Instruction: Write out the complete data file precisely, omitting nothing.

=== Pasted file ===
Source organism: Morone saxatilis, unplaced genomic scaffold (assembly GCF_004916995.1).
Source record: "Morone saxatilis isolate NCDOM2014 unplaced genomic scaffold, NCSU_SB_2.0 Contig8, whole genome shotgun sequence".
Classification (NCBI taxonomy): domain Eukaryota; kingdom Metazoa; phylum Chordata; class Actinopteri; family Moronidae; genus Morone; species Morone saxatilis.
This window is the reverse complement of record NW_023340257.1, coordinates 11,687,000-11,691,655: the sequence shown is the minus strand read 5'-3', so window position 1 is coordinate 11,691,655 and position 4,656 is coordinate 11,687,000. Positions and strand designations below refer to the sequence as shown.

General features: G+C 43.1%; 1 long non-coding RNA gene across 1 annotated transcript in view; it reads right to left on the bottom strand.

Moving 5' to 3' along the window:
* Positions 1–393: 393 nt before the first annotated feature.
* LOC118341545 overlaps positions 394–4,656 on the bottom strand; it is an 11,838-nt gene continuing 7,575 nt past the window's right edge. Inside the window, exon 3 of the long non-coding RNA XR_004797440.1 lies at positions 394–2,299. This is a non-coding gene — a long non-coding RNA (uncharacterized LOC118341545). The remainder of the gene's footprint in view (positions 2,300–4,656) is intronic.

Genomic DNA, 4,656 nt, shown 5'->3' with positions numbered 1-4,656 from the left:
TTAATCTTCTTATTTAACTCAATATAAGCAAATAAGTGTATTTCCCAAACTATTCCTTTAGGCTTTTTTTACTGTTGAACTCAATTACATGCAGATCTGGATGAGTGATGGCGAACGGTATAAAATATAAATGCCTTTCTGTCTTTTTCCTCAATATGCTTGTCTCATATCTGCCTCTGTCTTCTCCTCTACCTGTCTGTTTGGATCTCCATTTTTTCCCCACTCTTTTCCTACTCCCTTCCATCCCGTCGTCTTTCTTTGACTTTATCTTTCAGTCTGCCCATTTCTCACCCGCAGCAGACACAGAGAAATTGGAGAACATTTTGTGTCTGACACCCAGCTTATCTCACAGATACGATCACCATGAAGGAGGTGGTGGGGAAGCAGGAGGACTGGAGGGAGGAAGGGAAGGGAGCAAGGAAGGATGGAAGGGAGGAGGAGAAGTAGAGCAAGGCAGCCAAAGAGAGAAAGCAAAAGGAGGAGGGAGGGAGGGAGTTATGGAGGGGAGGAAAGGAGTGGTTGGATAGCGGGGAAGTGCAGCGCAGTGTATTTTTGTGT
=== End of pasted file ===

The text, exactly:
Source organism: Morone saxatilis, unplaced genomic scaffold (assembly GCF_004916995.1).
Source record: "Morone saxatilis isolate NCDOM2014 unplaced genomic scaffold, NCSU_SB_2.0 Contig8, whole genome shotgun sequence".
Classification (NCBI taxonomy): domain Eukaryota; kingdom Metazoa; phylum Chordata; class Actinopteri; family Moronidae; genus Morone; species Morone saxatilis.
This window is the reverse complement of record NW_023340257.1, coordinates 11,687,000-11,691,655: the sequence shown is the minus strand read 5'-3', so window position 1 is coordinate 11,691,655 and position 4,656 is coordinate 11,687,000. Positions and strand designations below refer to the sequence as shown.

General features: G+C 43.1%; 1 long non-coding RNA gene across 1 annotated transcript in view; it reads right to left on the bottom strand.

Moving 5' to 3' along the window:
* Positions 1–393: 393 nt before the first annotated feature.
* LOC118341545 overlaps positions 394–4,656 on the bottom strand; it is an 11,838-nt gene continuing 7,575 nt past the window's right edge. Inside the window, exon 3 of the long non-coding RNA XR_004797440.1 lies at positions 394–2,299. This is a non-coding gene — a long non-coding RNA (uncharacterized LOC118341545). The remainder of the gene's footprint in view (positions 2,300–4,656) is intronic.

Genomic DNA, 4,656 nt, shown 5'->3' with positions numbered 1-4,656 from the left:
TTAATCTTCTTATTTAACTCAATATAAGCAAATAAGTGTATTTCCCAAACTATTCCTTTAGGCTTTTTTTACTGTTGAACTCAATTACATGCAGATCTGGATGAGTGATGGCGAACGGTATAAAATATAAATGCCTTTCTGTCTTTTTCCTCAATATGCTTGTCTCATATCTGCCTCTGTCTTCTCCTCTACCTGTCTGTTTGGATCTCCATTTTTTCCCCACTCTTTTCCTACTCCCTTCCATCCCGTCGTCTTTCTTTGACTTTATCTTTCAGTCTGCCCATTTCTCACCCGCAGCAGACACAGAGAAATTGGAGAACATTTTGTGTCTGACACCCAGCTTATCTCACAGATACGATCACCATGAAGGAGGTGGTGGGGAAGCAGGAGGACTGGAGGGAGGAAGGGAAGGGAGCAAGGAAGGATGGAAGGGAGGAGGAGAAGTAGAGCAAGGCAGCCAAAGAGAGAAAGCAAAAGGAGGAGGGAGGGAGGGAGTTATGGAGGGGAGGAAAGGAGTGGTTGGATAGCGGGGAAGTGCAGCGCAGTGTATTTTTGTGT